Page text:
How many mistakes can I spot in a single tweet?

Ticket selling arrangements for [subject] have now been confirmed. Read: [url] #hashtag

I’ve hidden details of which organisation shared this tweet. I have a lot of respect for them, and don’t want this to be a name-and-shame.

Much of my analysis below may seem trivial. But each point represents a mistake I see repeated all too often. And all, I believe, will impact on conversion rates.

Let me know what you think.

1. Ticket selling

The second word of the tweet inspired this post.

Marketing communications like this should always be designed to appeal to the reader’s needs and desires. You want them to identify with the message, and act on it.

In this case, the reader is being asked to care about how the organisation sells a ticket. Organisations care about selling. People care about buying, or perhaps more accurately they care about getting.

Of course, the reader can make the connection between selling and getting — but why should they need to? It’s a needless barrier that disrupts identification with the message, and thus motivation to convert.

Furthermore, it reminds us that this is a business that wants to make money from us.

2. Have now been confirmed

Confirm != announce.

This is an irrational pet hate of mine. It’s comparatively inconsequential, but an oft-repeated misuse of language that could have negative effects for your brand.

Google defines confirm as ‘ establish the truth or correctness of something previously believed or suspected to be the case.’ Yet, organisations (and people) too often use it as a synonym of ‘announce’.

Confirm has connotations of weakness. It suggests something hasn’t been kept under wraps — it’s been leaked, or worked out; the publishing organisation has lost control over its message. Announce, on the other hand, is more authoritative— it says the publisher is in control, and as such it’s stronger.

3. Have now been confirmed (part 2)

It’s difficult to get inspired by passive language.

Passive language is inherently neutral. It’s usually employed to reassure the reader that the message has been observed from afar. It puts distance between the publisher and the message. That’s why it’s how media reports news — it says ‘we have no vested interest, we’re just reporting what has happened.’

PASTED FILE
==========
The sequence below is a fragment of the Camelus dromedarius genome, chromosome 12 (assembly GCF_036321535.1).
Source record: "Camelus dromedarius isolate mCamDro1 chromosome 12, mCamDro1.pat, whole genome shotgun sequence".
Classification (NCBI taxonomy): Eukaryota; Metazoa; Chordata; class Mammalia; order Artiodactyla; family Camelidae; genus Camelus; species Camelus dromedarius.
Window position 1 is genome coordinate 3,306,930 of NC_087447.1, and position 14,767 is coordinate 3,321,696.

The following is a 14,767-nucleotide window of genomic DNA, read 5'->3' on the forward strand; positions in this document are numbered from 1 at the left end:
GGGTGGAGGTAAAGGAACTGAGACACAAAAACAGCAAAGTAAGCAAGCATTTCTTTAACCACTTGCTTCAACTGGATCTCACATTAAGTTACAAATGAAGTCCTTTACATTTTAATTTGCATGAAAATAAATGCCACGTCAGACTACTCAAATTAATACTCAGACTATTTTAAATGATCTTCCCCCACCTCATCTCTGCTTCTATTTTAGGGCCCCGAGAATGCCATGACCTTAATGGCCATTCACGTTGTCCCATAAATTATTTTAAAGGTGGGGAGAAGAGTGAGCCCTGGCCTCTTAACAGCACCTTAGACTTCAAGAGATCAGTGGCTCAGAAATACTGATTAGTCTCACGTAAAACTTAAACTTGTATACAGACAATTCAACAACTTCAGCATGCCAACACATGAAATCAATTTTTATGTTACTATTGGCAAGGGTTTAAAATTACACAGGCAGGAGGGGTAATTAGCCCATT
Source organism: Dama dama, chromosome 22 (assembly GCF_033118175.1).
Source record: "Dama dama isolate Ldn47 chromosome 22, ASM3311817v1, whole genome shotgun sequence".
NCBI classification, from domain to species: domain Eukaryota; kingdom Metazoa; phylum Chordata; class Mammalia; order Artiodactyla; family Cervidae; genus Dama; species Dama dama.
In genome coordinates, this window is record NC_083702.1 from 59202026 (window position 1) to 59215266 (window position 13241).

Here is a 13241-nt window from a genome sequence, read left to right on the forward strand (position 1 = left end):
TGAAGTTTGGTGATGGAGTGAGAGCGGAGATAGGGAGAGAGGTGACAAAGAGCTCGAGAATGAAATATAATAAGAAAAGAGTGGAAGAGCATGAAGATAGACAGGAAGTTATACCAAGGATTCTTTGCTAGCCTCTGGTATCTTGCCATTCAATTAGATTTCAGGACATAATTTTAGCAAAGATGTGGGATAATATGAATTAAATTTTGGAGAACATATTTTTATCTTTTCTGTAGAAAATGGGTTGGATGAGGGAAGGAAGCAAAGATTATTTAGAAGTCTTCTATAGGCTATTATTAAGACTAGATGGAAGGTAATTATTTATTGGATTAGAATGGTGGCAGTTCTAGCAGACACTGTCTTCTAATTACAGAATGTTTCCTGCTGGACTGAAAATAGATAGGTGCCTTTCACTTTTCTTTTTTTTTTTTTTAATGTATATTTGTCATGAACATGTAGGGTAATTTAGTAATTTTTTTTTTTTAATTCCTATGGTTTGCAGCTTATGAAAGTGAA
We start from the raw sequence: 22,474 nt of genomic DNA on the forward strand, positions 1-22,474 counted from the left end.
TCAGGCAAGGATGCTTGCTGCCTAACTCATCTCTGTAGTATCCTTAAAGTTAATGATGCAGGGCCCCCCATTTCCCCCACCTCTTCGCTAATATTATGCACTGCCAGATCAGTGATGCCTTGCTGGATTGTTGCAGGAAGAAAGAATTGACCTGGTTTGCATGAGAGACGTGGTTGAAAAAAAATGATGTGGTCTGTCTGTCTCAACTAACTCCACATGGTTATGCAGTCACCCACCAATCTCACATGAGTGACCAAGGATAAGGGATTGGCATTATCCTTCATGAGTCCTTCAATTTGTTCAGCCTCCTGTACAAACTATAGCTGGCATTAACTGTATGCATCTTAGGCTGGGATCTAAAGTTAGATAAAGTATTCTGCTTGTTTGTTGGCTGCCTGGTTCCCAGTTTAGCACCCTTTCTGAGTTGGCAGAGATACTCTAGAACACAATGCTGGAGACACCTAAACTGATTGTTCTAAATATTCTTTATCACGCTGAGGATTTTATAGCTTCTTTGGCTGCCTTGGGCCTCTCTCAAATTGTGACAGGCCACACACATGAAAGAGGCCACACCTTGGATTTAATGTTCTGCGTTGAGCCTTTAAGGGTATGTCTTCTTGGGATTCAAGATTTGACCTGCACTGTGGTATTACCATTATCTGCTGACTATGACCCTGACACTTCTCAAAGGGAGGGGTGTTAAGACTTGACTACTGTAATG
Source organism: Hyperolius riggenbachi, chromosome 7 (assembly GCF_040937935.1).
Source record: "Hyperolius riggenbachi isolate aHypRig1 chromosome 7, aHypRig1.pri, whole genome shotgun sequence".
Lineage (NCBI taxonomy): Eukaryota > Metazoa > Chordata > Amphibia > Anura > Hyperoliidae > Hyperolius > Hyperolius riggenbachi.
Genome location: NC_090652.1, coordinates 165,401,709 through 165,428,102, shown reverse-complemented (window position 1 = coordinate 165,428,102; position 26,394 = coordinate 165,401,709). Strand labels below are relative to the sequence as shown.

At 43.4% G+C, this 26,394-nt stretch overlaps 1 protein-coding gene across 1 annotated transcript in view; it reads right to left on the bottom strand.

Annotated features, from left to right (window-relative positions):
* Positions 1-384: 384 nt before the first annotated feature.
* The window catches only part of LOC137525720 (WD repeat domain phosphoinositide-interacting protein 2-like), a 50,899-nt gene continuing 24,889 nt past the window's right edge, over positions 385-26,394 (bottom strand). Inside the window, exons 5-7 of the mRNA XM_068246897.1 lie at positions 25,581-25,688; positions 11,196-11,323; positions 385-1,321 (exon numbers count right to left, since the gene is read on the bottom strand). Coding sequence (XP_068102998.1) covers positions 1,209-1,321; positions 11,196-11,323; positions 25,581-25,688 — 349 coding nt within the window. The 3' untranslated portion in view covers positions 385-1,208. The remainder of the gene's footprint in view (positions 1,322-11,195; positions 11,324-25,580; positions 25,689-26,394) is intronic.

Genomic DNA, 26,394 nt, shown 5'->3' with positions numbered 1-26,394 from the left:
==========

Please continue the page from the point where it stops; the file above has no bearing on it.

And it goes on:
Persuasive marketing should speak directly to the reader. Particularly on social media, where users expect more personal connections. Using passive language places more barriers between the organisation and a potential customer.

The industry this organisation comes from still has digital teams which have grown from — and remain part of— press and media teams. I’d hypothesise that this link to traditional neutral media plays a significant role in language like this.

4. Read

A call-to-action should always reflect the user’s motivation.

That’s why successful submit buttons on forms never say ‘submit’ — instead, they say ‘buy’, ‘join’ or something else that the user wants to do.

Here, the reader wants to find out something, not read something. Reading might be the way they find it out — but it’s not their motivation.

You could argue that reading is the thing that comes between the user and the information they desire. They want to get the actual reading out of the way, and reach their goal as soon as possible.

5. #Hashtag

Hashtags reduce conversions.

On Twitter, hashtags look exactly the same as links. Exactly the same.

When driving a conversion we should remove all other distractions. It’s why Amazon removes all headers, sidebars and other chrome when you start the checkout process. It’s why anyone born after 2000 will never know that ‘reset’ buttons on forms were ever a thing. Focus the user’s attention on exactly what you want them to do.

Yet here, the reader has two options side-by-side, with no weighting.

Twitter itself has recommended publishers avoid using hashtags when driving conversions. Anne Mercogliano, head of SMB marketing at Twitter, said that tweets without hashtags generated 23% more link clicks.

“For driving for a specific click that you’re looking for off Twitter, the less noise that you put in between the better.”

The hashtag also adds to the character count — and we know that fewer characters = better results.

A couple of my alternatives

  • How to get your tickets for [subject] [url]
  • Check out ticket details for [subject] ➡️️[url]
  • Ticket details for [subject] are here. Check them out: [url]
  • We’ve just announced ticket details for [subject]. Check them out: [url]

I’m on the lookout for more digital communications to run a critical eye over. Hit ‘follow’ to see more like this ⬇️️